China to start overseeing the construction of a national satellite internet megaconstellation.
Recording to recent reports, there have been alterations to the initial plans by the space sector state-owned enterprises.
Senior officials indicate the possibility of making these a part of a larger "Guowang" or "national network" satellite internet project, reports Space News.
The International Telecommunications Union (ITU) received a spectrum allocation filing which revealed China's future plans to construct two "GW" low Earth orbit constellations with a grand total of 12,992 satellites.
The filings also state plans for the GW to consists of sub-constellation which are expected to be anywhere from 500-1,145 kilometers in altitude with reportedly 30-85 degrees of inclinations.
The satellites are expected to operate across a range of frequency bands.
Bao Weimin, a senior official of the China Aerospace Science and Technology Corp. (CASC) stated, "we are planning and developing space-based internet satellites and have launched test satellites."
"A "national network" (Guo Wang) company will also be established to be responsible for the overall planning and operation of the satellite internet construction," Bao added.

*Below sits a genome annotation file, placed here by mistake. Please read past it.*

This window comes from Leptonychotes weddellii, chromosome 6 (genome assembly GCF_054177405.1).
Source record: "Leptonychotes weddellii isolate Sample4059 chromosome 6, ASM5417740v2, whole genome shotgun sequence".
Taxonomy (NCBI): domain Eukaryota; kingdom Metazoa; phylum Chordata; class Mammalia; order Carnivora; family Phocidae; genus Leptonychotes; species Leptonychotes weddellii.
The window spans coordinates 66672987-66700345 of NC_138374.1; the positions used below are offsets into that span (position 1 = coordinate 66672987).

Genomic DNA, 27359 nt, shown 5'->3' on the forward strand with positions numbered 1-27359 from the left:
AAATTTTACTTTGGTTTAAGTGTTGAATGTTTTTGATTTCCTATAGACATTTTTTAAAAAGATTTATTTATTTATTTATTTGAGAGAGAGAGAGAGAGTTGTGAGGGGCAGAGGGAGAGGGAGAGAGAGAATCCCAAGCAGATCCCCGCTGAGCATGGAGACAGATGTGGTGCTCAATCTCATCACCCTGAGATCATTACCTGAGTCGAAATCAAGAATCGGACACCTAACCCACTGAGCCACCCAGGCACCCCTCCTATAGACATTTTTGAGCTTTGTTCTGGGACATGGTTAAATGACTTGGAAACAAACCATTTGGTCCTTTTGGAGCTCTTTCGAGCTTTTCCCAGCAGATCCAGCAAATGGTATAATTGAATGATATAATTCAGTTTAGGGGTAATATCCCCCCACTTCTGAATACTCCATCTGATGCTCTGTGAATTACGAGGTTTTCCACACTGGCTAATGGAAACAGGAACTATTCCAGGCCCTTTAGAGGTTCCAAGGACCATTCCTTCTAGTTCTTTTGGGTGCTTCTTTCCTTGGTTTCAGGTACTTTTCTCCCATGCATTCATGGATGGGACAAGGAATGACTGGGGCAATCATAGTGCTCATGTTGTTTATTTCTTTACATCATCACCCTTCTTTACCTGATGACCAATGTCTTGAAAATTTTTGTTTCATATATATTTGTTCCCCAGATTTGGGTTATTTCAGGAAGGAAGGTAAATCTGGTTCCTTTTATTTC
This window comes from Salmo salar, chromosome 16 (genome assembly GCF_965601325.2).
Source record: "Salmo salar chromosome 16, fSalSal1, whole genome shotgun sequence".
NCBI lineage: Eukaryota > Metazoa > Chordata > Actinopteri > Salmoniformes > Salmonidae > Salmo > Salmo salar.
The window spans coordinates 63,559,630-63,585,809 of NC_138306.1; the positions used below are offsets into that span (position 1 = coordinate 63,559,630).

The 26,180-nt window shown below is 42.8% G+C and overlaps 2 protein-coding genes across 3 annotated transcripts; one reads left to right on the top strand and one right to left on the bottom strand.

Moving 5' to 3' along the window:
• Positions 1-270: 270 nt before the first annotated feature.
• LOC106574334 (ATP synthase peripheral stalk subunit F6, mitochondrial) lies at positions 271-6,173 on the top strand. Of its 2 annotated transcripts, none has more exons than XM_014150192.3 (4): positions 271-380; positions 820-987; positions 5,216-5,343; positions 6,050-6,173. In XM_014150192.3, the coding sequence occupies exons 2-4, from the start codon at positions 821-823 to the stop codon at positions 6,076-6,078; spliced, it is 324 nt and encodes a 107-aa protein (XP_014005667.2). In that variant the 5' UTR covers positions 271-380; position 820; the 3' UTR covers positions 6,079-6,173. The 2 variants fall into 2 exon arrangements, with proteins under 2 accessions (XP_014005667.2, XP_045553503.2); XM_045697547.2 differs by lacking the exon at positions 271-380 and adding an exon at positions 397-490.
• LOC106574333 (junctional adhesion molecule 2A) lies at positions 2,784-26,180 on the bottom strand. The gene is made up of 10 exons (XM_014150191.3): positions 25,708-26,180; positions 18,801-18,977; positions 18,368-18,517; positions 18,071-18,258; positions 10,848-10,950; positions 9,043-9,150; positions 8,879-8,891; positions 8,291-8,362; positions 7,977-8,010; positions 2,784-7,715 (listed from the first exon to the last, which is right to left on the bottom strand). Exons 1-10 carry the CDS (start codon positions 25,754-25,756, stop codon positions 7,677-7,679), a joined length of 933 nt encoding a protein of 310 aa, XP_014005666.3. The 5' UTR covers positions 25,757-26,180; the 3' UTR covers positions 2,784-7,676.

On Monday Ge Yujun, president of China Spacesat Co, Ltd., a CASC subsidiary, told The Paper that the initial plans for Hongyan and CASIC's Hongyun will "undergo major changes".
Both of the constellations were announced in 2018 and since then a handful of technology verification satellites have been launched. The CASC planned to launch the first 60 Hongyan satellites by 2022.
Based on current reports, the older constellations are planned to biome a part of the new, larger "national network" project.
Developing these satellites has now become a national priority, according to Space News.
With constellations such as SpaceX's Starlink and OneWeb as well as Amazon ordering Atlas 5 missions for its Kuiper broadband satellites, the GW is faced with even more urgency to address the deployment of mega constellations issue including space debris and space traffic management.
"I personally would take the likelihood of the successful deployment of the GW constellation seriously. It should place further emphasis and urgency on the need to improve global coordination practices for the deployment and operation of large constellations," says Ian Christensen, director of private sector programs at Secure World Foundation,
"Space safety is an area where there are shared interests between U.S and Chinese actors, including both government and private sector actors, but overall geopolitical trends make meaningful dialogue challenging."